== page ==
18

I use the following method which is pretty much just an implementation of this algorithm. It's in C# but translating it to ActionScript should be trivial. bool IsIntersecting(Point a, Point b, Point c, Point d) { float denominator = ((b.X - a.X) * (d.Y - c.Y)) - ((b.Y - a.Y) * (d.X - c.X)); float numerator1 = ((a.Y - c.Y) * (d.X - c.X)) - ((a.X - c....


13

Flash garbage collector doesn't work very well, nor its destructors do a good job of actually destroying things either. Even if your code is correct and shouldn't leak, Flash might mess it anyway. Try to allocate the bare minimum of things you actually need, and instead of destorying and recreating them, just recycle them.


12

Find an engine that runs on all three platforms (i.e., is cross-/multi-platform) and meets your requirements. The latter will vary with time and only you know all the requirements you need, so finding the correct engine is left up to you.


11

At our studio we are working with Haxe and NME, and the advantages are great. Performance and cross-platform are the more important points (at least for us). Pros Even with only a few people in the forums, you can receive a lot of help. It's a very active community. Check at haxenme.org, haxe.org, and haxe group in Google groups. Numerous people ...


9

As I said in the comments, a 2D array would probably help you out. Lets say this is our 5 by 5 grid and we have a match So we know 3 tiles will be removed, therefore we need to randomize 3 new values for 3 spots. The catch is however we first need to move the tiles in the same column that were above( blue ) the tiles that were removed (red). It would be ...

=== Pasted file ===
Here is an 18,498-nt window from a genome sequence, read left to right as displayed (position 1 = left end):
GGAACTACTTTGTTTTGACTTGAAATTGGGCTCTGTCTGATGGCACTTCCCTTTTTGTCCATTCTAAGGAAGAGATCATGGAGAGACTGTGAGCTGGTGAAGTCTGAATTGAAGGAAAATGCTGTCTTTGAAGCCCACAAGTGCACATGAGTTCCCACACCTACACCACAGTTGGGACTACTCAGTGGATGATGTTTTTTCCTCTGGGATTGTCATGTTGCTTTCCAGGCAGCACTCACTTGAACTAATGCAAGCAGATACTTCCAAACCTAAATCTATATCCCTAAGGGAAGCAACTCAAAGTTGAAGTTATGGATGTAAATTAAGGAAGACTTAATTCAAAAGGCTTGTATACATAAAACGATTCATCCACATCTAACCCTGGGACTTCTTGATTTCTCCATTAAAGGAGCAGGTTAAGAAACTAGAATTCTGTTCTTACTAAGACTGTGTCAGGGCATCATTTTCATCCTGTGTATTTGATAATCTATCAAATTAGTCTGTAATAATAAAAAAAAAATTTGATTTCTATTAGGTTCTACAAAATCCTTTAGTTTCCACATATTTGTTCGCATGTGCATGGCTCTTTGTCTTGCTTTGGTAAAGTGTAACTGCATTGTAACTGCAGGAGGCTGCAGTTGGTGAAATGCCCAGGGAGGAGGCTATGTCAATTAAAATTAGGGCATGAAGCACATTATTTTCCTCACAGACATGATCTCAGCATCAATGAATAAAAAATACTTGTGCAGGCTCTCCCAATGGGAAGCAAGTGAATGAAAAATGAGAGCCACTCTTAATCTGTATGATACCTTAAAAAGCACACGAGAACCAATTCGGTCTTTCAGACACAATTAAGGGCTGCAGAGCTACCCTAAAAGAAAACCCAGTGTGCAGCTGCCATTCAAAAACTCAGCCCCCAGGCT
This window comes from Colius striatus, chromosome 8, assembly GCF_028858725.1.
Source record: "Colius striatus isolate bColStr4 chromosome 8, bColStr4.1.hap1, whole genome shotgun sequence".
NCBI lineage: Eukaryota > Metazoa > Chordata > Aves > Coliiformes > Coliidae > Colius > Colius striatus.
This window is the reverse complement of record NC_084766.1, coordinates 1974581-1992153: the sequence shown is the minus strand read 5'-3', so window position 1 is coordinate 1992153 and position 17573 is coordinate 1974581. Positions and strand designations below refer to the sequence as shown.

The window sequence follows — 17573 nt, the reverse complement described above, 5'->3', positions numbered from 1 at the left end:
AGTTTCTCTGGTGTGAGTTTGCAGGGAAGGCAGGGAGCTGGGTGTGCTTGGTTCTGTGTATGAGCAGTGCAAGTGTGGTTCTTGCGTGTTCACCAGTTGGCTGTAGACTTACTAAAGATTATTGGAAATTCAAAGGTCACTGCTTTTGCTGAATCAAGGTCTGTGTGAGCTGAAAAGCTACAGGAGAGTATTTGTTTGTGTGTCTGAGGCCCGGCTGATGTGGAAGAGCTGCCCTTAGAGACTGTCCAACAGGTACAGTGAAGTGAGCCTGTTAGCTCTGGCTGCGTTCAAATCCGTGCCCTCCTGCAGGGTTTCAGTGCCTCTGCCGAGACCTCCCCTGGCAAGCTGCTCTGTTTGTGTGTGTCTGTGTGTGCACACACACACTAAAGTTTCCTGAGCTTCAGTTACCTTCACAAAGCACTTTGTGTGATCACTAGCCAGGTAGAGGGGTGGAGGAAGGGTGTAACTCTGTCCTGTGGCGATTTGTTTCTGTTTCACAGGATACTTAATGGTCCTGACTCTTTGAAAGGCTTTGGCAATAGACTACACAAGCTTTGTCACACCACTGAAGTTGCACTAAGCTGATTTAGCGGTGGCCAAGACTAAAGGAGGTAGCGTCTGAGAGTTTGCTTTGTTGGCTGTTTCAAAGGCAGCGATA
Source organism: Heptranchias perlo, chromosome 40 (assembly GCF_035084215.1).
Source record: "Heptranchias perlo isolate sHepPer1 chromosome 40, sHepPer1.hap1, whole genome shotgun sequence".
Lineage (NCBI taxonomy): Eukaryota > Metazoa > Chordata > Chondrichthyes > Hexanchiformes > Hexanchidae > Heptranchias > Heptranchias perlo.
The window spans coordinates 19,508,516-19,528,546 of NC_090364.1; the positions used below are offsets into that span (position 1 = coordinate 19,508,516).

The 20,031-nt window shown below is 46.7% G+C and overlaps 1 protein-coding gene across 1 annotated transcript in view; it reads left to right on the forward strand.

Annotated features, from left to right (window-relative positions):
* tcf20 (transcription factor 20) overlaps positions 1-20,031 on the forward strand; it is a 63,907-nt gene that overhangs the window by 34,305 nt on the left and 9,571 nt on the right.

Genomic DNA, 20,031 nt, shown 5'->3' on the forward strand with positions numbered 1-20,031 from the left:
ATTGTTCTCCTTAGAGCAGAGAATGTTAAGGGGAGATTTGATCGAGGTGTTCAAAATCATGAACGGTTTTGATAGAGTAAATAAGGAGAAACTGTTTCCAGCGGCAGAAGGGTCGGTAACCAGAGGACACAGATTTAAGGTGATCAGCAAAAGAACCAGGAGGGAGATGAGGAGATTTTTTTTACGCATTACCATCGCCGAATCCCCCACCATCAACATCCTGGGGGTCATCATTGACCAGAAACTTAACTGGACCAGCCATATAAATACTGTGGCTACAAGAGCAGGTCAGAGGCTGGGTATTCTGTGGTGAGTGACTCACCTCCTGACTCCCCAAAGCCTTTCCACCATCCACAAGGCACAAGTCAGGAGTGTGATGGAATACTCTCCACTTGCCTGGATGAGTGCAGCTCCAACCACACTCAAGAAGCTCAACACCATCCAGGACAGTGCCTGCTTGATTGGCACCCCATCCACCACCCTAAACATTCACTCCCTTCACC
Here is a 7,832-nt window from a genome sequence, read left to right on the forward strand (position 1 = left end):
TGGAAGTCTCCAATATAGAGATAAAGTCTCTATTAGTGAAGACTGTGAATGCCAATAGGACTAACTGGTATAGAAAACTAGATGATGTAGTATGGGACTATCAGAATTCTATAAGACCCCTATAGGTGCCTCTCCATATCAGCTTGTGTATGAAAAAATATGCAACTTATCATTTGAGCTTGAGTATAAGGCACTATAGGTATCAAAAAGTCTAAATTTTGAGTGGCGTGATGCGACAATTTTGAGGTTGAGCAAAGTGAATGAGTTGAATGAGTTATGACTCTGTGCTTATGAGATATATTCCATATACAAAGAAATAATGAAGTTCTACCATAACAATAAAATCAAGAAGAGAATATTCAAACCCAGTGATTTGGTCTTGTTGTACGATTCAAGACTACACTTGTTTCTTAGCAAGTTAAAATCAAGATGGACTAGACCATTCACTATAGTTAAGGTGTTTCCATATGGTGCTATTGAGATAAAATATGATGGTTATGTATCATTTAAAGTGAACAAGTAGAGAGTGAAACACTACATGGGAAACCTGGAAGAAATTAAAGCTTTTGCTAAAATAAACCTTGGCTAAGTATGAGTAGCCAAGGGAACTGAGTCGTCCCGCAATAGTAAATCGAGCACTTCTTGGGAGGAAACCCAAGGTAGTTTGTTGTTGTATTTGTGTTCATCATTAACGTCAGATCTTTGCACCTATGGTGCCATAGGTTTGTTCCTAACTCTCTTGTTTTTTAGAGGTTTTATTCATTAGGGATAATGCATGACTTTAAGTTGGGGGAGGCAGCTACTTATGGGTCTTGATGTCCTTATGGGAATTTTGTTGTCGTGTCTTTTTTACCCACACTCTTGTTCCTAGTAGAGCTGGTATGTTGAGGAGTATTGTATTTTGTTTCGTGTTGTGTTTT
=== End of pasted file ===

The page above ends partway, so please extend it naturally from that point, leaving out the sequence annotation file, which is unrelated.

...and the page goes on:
9

There are 360 degrees (2π radians) in a circle. Divide that by the number of objects, and that tells you the correct angle between the objects, for even spacing. If you want to keep the objects the same distance apart no matter how many objects are in the circle, we need to calculate the distance out from the center at which points are that distance apart. ...


9

Here is my complete learning experience, resulting in a pretty much functional version of the movement I wanted, all using Nape's internal methods. All of this code is within my Spider class, pulling some properties from its parent, a Level class. Most of the other classes and methods are part of the Nape package. Here's the pertinent part of my import list:...


8

Flash is dying. Whatever some Flashers may tell you, HTML5 is slowly taking its place. Slowly, because HTML5 still isn't really production ready in many senses, for full-fledged and straightforward game dev. You can see solid stats for the shift over the last year if you look (for example) at those jobseeking sites that record these things, Flash demand is ...


8

How about making any "stick" surface a character touches apply a force along the inverse normal of the surface? The force remains as long as they're in contact with the surface and overrides gravity as long as it's active. So jumping off the ceiling will have the expected effect of dropping down to the floor. You would probably want to implement some ...


6

Whenever you do a float operation, some rounding errors are bound to occur. Because you are adding each specific layer's position change on every frame, eventually these errors add up and become noticeable. Say you have a max error e in each multiply operation, then with your algorithm the frame 1 position is: layer1.x(1) += cameraTarget.moveX * layer1....


6